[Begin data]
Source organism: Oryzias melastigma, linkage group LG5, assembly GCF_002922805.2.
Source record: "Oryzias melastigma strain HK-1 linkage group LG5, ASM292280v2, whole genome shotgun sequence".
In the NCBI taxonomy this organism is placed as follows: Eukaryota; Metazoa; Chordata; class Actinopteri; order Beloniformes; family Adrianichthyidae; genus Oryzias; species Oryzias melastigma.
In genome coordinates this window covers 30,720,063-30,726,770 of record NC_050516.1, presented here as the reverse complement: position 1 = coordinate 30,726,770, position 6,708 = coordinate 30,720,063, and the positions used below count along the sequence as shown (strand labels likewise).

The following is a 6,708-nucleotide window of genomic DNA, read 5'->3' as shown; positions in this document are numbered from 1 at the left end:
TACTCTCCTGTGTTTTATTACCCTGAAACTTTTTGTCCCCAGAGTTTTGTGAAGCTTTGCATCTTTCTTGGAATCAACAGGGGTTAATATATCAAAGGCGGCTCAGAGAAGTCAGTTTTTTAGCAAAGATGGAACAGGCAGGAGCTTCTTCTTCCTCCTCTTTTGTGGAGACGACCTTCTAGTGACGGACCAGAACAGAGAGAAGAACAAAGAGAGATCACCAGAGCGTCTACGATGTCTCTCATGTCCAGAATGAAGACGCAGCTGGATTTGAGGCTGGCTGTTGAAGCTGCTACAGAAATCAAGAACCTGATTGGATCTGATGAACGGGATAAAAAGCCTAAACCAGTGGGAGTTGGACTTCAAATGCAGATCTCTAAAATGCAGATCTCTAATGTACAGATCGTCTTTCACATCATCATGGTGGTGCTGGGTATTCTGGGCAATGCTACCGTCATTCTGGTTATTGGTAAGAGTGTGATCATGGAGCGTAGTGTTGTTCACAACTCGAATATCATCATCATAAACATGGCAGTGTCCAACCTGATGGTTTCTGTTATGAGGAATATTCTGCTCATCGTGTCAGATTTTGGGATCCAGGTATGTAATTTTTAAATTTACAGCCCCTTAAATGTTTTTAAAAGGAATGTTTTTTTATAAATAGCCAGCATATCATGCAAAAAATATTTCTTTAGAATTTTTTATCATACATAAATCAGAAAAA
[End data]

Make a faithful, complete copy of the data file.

Source organism: Oryzias melastigma, linkage group LG5, assembly GCF_002922805.2.
Source record: "Oryzias melastigma strain HK-1 linkage group LG5, ASM292280v2, whole genome shotgun sequence".
In the NCBI taxonomy this organism is placed as follows: Eukaryota; Metazoa; Chordata; class Actinopteri; order Beloniformes; family Adrianichthyidae; genus Oryzias; species Oryzias melastigma.
In genome coordinates this window covers 30,720,063-30,726,770 of record NC_050516.1, presented here as the reverse complement: position 1 = coordinate 30,726,770, position 6,708 = coordinate 30,720,063, and the positions used below count along the sequence as shown (strand labels likewise).

The following is a 6,708-nucleotide window of genomic DNA, read 5'->3' as shown; positions in this document are numbered from 1 at the left end:
TACTCTCCTGTGTTTTATTACCCTGAAACTTTTTGTCCCCAGAGTTTTGTGAAGCTTTGCATCTTTCTTGGAATCAACAGGGGTTAATATATCAAAGGCGGCTCAGAGAAGTCAGTTTTTTAGCAAAGATGGAACAGGCAGGAGCTTCTTCTTCCTCCTCTTTTGTGGAGACGACCTTCTAGTGACGGACCAGAACAGAGAGAAGAACAAAGAGAGATCACCAGAGCGTCTACGATGTCTCTCATGTCCAGAATGAAGACGCAGCTGGATTTGAGGCTGGCTGTTGAAGCTGCTACAGAAATCAAGAACCTGATTGGATCTGATGAACGGGATAAAAAGCCTAAACCAGTGGGAGTTGGACTTCAAATGCAGATCTCTAAAATGCAGATCTCTAATGTACAGATCGTCTTTCACATCATCATGGTGGTGCTGGGTATTCTGGGCAATGCTACCGTCATTCTGGTTATTGGTAAGAGTGTGATCATGGAGCGTAGTGTTGTTCACAACTCGAATATCATCATCATAAACATGGCAGTGTCCAACCTGATGGTTTCTGTTATGAGGAATATTCTGCTCATCGTGTCAGATTTTGGGATCCAGGTATGTAATTTTTAAATTTACAGCCCCTTAAATGTTTTTAAAAGGAATGTTTTTTTATAAATAGCCAGCATATCATGCAAAAAATATTTCTTTAGAATTTTTTATCATACATAAATCAGAAAAA